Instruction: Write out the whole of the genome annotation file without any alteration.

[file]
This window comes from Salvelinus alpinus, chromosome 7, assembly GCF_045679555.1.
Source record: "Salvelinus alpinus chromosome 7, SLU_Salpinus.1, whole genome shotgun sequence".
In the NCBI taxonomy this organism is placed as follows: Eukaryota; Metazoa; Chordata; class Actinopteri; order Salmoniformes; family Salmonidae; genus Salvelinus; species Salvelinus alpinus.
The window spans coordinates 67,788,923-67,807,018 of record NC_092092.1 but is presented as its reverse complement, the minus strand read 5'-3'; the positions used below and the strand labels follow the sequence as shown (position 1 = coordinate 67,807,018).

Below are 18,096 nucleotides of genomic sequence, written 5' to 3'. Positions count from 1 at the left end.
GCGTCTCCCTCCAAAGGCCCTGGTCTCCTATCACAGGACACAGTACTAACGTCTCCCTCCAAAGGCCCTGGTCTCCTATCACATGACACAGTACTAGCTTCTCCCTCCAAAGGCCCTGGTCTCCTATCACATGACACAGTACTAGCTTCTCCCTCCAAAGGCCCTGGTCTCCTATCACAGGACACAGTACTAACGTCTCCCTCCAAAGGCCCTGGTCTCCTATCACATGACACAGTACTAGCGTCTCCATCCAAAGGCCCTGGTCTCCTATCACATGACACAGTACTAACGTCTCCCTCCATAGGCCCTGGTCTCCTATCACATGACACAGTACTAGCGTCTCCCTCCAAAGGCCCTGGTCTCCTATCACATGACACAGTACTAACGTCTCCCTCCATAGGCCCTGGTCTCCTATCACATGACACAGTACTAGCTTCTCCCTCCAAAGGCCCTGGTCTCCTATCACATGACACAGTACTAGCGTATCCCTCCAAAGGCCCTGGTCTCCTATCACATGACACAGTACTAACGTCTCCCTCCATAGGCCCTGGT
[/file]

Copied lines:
This window comes from Salvelinus alpinus, chromosome 7, assembly GCF_045679555.1.
Source record: "Salvelinus alpinus chromosome 7, SLU_Salpinus.1, whole genome shotgun sequence".
In the NCBI taxonomy this organism is placed as follows: Eukaryota; Metazoa; Chordata; class Actinopteri; order Salmoniformes; family Salmonidae; genus Salvelinus; species Salvelinus alpinus.
The window spans coordinates 67,788,923-67,807,018 of record NC_092092.1 but is presented as its reverse complement, the minus strand read 5'-3'; the positions used below and the strand labels follow the sequence as shown (position 1 = coordinate 67,807,018).

Below are 18,096 nucleotides of genomic sequence, written 5' to 3'. Positions count from 1 at the left end.
GCGTCTCCCTCCAAAGGCCCTGGTCTCCTATCACAGGACACAGTACTAACGTCTCCCTCCAAAGGCCCTGGTCTCCTATCACATGACACAGTACTAGCTTCTCCCTCCAAAGGCCCTGGTCTCCTATCACATGACACAGTACTAGCTTCTCCCTCCAAAGGCCCTGGTCTCCTATCACAGGACACAGTACTAACGTCTCCCTCCAAAGGCCCTGGTCTCCTATCACATGACACAGTACTAGCGTCTCCATCCAAAGGCCCTGGTCTCCTATCACATGACACAGTACTAACGTCTCCCTCCATAGGCCCTGGTCTCCTATCACATGACACAGTACTAGCGTCTCCCTCCAAAGGCCCTGGTCTCCTATCACATGACACAGTACTAACGTCTCCCTCCATAGGCCCTGGTCTCCTATCACATGACACAGTACTAGCTTCTCCCTCCAAAGGCCCTGGTCTCCTATCACATGACACAGTACTAGCGTATCCCTCCAAAGGCCCTGGTCTCCTATCACATGACACAGTACTAACGTCTCCCTCCATAGGCCCTGGT